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Wednesday, April 18, 2018

From peninsula to Sabah, and happy for the move

Gee Tien Siong and Justin Yee are glad their parents decided to move from the peninsula to Sabah decades ago to escape the worsening polarisation.

Sabahans are wary about the creeping of what they call ‘Malaya’s divisive political culture’ into their state.

KOTA KINABALU: Although their families were originally from the peninsula, Gee Tien Siong and Justin Yee are thankful for their parents’ decision many years ago to relocate to Sabah.

Gee, 43, and Yee, 28, are grateful for the racial harmony in the state, something which according to them is almost non-existent in West Malaysia.

They said even with the contest among various political parties ahead of the May 9 polls, the harmony among Sabah’s diverse communities remains intact, unlike in Malaya where racial groups are polarised.

Gee and Yee, who are members of a local opposition party, expressed worry about the spread of what they called “Malaya’s divisive political culture” into Sabah.

They said this was made possible by both sides of the political divide: the Umno-led Barisan Nasional (BN) and the peninsula-based opposition including PKR and DAP.

“I now consider myself a Sabahan and am fortunate to be living in a state where harmony among diverse communities and religious groups comes naturally,” Gee said.

The father of two, whose parents moved from Johor to Sabah 35 years ago, added that Sabah’s unique diversity had extended even into education.

He said about 35% of students in Sabah Chinese primary schools were non-Chinese, adding that this situation could not be seen in the peninsula.

“Many Sabahan indigenous parents want to sign their children up in Chinese schools to enable them to learn another language and be more knowledgeable.

“Thus, Sabahans are nurtured to live in harmony among the different communities from an early age.”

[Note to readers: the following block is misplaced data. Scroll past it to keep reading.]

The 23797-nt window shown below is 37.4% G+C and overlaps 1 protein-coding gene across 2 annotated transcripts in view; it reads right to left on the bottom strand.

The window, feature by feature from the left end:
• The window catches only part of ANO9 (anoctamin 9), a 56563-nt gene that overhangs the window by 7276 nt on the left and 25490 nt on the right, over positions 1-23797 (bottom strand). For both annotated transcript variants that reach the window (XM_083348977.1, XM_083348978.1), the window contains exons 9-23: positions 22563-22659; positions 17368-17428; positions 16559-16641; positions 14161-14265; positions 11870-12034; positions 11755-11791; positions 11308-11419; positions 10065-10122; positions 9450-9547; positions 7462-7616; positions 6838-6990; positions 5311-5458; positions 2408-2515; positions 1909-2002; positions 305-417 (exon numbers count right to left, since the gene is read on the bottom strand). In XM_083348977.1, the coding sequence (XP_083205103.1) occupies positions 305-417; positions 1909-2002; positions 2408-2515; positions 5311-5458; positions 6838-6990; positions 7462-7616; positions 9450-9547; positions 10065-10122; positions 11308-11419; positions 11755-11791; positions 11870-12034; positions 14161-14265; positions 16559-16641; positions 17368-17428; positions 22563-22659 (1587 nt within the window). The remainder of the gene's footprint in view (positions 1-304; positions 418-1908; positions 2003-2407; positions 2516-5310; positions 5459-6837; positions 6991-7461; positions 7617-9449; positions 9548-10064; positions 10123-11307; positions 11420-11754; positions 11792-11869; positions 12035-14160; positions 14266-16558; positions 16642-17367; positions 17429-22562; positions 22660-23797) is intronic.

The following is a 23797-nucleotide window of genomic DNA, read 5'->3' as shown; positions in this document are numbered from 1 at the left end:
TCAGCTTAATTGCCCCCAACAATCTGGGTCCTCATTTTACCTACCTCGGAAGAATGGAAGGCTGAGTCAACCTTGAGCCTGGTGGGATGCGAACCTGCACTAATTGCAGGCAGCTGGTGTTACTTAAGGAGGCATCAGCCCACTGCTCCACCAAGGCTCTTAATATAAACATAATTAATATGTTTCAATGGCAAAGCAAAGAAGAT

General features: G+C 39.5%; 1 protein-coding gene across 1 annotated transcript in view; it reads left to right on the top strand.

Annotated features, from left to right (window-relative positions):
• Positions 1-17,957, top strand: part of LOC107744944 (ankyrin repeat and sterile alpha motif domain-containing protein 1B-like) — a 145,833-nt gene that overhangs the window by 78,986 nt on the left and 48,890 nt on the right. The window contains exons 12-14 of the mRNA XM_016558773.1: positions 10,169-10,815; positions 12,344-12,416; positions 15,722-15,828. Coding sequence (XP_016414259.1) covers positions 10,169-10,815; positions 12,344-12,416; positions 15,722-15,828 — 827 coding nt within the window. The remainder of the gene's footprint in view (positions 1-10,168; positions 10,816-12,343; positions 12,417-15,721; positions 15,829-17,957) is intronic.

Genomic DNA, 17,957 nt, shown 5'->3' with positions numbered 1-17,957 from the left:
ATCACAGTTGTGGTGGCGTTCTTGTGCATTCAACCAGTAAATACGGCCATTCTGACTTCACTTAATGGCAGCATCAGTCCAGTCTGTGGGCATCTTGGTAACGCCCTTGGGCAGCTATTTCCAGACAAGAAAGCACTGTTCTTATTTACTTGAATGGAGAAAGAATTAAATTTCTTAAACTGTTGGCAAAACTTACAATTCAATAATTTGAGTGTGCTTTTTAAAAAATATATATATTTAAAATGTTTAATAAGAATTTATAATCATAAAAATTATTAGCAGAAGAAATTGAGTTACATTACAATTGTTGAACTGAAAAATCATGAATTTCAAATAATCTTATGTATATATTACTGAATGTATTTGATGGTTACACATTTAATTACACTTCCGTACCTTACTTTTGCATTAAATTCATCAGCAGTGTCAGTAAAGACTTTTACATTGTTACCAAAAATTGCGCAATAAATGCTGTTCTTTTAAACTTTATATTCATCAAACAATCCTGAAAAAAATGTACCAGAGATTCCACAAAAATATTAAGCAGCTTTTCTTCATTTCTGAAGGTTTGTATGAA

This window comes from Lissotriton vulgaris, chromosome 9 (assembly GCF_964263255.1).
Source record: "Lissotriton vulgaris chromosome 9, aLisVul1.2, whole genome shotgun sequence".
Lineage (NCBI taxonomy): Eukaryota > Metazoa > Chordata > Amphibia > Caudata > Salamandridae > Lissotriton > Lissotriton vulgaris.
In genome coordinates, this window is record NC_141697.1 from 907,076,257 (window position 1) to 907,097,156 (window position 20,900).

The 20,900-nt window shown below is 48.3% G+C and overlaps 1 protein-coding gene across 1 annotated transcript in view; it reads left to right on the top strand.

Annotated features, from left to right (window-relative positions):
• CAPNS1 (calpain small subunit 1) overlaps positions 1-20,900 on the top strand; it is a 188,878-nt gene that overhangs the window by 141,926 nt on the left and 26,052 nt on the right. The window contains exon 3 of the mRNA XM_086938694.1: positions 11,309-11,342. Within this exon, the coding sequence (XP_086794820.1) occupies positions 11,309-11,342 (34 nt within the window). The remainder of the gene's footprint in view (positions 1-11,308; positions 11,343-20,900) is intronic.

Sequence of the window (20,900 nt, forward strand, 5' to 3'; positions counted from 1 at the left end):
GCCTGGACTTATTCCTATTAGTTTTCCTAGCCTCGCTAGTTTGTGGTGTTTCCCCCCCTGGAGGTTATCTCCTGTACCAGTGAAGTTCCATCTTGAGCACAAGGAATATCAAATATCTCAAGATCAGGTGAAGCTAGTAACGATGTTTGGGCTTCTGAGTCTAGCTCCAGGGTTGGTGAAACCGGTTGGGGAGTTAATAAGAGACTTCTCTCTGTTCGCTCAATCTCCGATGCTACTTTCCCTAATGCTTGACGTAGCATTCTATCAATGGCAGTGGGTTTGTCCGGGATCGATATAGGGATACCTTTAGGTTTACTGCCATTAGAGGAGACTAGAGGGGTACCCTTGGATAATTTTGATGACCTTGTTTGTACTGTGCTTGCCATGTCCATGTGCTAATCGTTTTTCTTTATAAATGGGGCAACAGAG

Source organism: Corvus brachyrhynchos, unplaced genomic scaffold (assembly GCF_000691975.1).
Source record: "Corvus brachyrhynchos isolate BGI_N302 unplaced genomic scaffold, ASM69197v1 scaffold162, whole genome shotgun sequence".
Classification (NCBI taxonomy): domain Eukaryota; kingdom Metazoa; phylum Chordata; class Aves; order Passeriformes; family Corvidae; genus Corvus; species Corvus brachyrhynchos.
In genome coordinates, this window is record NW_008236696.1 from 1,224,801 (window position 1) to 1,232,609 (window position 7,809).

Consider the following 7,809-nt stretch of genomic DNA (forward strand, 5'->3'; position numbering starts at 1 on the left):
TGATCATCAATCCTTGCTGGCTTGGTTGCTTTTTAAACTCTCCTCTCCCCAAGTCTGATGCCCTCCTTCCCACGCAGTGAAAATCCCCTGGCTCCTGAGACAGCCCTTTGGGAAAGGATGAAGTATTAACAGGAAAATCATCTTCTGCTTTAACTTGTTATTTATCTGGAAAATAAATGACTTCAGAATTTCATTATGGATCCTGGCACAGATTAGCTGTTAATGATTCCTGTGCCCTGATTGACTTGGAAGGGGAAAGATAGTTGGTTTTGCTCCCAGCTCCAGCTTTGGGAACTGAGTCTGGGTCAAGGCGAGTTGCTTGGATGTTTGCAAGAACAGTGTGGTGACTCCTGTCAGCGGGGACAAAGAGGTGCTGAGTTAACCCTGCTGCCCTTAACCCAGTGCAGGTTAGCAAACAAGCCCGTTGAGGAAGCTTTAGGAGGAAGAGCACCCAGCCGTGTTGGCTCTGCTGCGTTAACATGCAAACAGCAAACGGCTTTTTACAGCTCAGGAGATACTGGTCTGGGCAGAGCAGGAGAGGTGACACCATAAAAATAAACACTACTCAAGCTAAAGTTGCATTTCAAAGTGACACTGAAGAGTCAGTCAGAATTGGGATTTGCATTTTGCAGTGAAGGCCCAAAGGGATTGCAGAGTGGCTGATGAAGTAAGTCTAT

Gee, who is SAPP’s constituency liaison committee organising secretary in Luyang, in the state capital, said he could not bear the thought of living in Malaya where the people had become polarised due to divisive politics.

“The Umno-led BN has chosen a divide-and-rule approach for maximum political gain.

“This has been at the cost of true harmony among the various races and religious groups.”

He said Sabahans must reject this type of political culture to prevent it from taking root in the state.

“Sabahans must protect the harmony that we are enjoying and stop the corrupting Malayan political culture from creeping into Sabah.

“Sabahans can do this by stopping Umno and other Malayan political parties.”

Yee, who grew up in interior Keningau after his parents moved to the state 26 years ago, recalled growing up with friends from different communities.

“I grew up here, being accepted by Sabahans. Everyone I knew saw me for myself, not for my race. That’s why there is true harmony among the communities here,” he said.

The former bank officer however said he had felt the impact of being born outside of Sabah when he initially failed in his bid to apply for a trading licence.

“I had to work continuously for seven years in Sabah to qualify for permanent resident status as I did not qualify then,” he added.

But Yee said he understood the need for this restriction to protect the interests of Sabahans.

He said Sabah needed leaders who put the state’s interests above all else, adding that the entry of Umno and other Malaya-based parties had eroded Sabah’s rights.

“Sabahans have no intention of trying to take advantage of other states but, on the other hand, Malaya-based parties such as Umno, MCA and Gerakan as well as the opposition DAP and PKR want to be in power in Sabah,” Yee said.

He added that Sabahans should realise that they are best represented by local parties, whom they should support in the election.

“Never trust Malayan political parties or their local affiliates. None of them are truly interested in protecting Sabah’s rights.” - FMT

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